“We’re merging for-profit community banking with our nonprofit, mission-driven focus,” says EVP Valerie Nussbaum-Harris. The bank offers personal and commercial banking services with a focus on environmental sustainability, such as loans for solar and other renewable energy projects, building retrofits and purchasing certified carbon offsets. “Solar is one industry we plan to disrupt,” through a solar lending program, she says.

The bank also is purchasing carbon offsets to counter the energy it uses in its current location, a historic home in St. Petersburg, Florida that doesn’t allow for an energy efficient retrofit.

Attracting employees with green

Sustainability is both a journey and a different way to do business, says Samantha Pause, chief marketing officer with Mascoma Bank, a certified B corp with locations in New Hampshire, Maine and Vermont

“Every decision we make, it all comes back to, what is the (environmental) impact of this?” she says. While the bank needs to make a profit, it’s seeking to do so in a way that supports local communities, she adds.

To that end, bank leadership supports businesses, such as solar installers, that support the environment, Pause says. The bank also has partnered with several companies that have installed large solar arrays to offset the energy Mascoma uses to power its 31 locations.

As Mascoma draws up plans to renovate some of its locations, management is considering the type of materials used, as well as how waste will be disposed of. They’re also seeking women- and minority-owned contractors. “All these considerations guide our decisions,” Pause says.

An employee-led, environmental-impact team is researching ways Mascoma can steadily reduce its waste generation to zero. Getting there requires “essentially dumpster diving,” Pause says, to identify the types of waste the bank generates, and how it can be recycled, reused and/or donated. This includes not just paper and soda cans, but also building materials from renovations.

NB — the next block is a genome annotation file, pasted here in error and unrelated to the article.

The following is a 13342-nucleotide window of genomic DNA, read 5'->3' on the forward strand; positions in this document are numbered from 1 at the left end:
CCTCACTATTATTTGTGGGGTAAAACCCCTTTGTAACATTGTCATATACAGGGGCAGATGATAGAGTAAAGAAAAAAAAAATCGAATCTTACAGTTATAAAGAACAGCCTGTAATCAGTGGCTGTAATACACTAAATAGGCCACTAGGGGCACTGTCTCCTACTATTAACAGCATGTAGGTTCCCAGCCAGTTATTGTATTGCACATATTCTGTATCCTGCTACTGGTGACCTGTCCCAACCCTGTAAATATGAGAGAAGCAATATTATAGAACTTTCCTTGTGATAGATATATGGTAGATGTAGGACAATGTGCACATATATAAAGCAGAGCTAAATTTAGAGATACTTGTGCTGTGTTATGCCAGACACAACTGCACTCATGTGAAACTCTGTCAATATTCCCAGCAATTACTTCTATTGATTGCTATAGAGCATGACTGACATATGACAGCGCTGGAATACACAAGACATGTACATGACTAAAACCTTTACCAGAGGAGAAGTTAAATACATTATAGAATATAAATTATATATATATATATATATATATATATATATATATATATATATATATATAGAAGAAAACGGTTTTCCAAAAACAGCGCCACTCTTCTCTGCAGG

Operating with a triple-bottom-line business model can mean reaching decisions takes more time, and projects can cost more, bankers say. And while it’s not possible to show the return on investment of becoming a B corporation focused on sustainability, it has helped Mascoma recruit and retain talented people, Pause says. “They come in the door and say, ‘We never would have considered working for a bank, but because you’re a B corporation, we will,’” she says.

Climate, racial and social justice

Climate justice is inextricably linked with racial and social justice, says Auzenne of Beneficial State Bank. “We also can’t claim to be pro-racial equity and finance industries that disproportionately impact diverse and lower-income communities, such as pipelines and conventional farming,” she says.

At least 75 percent of Beneficial’s loans, in dollars and numbers, must be mission-aligned and deliver on its triple-bottom-line commitment, Auzenne says. At same time, Beneficial can’t engage “contra-mission” activities that generate near-term profits, but at the long-term expense of people and planet. This includes extractive industries like fossil fuels, fracking, coal, pipelines, and nuclear.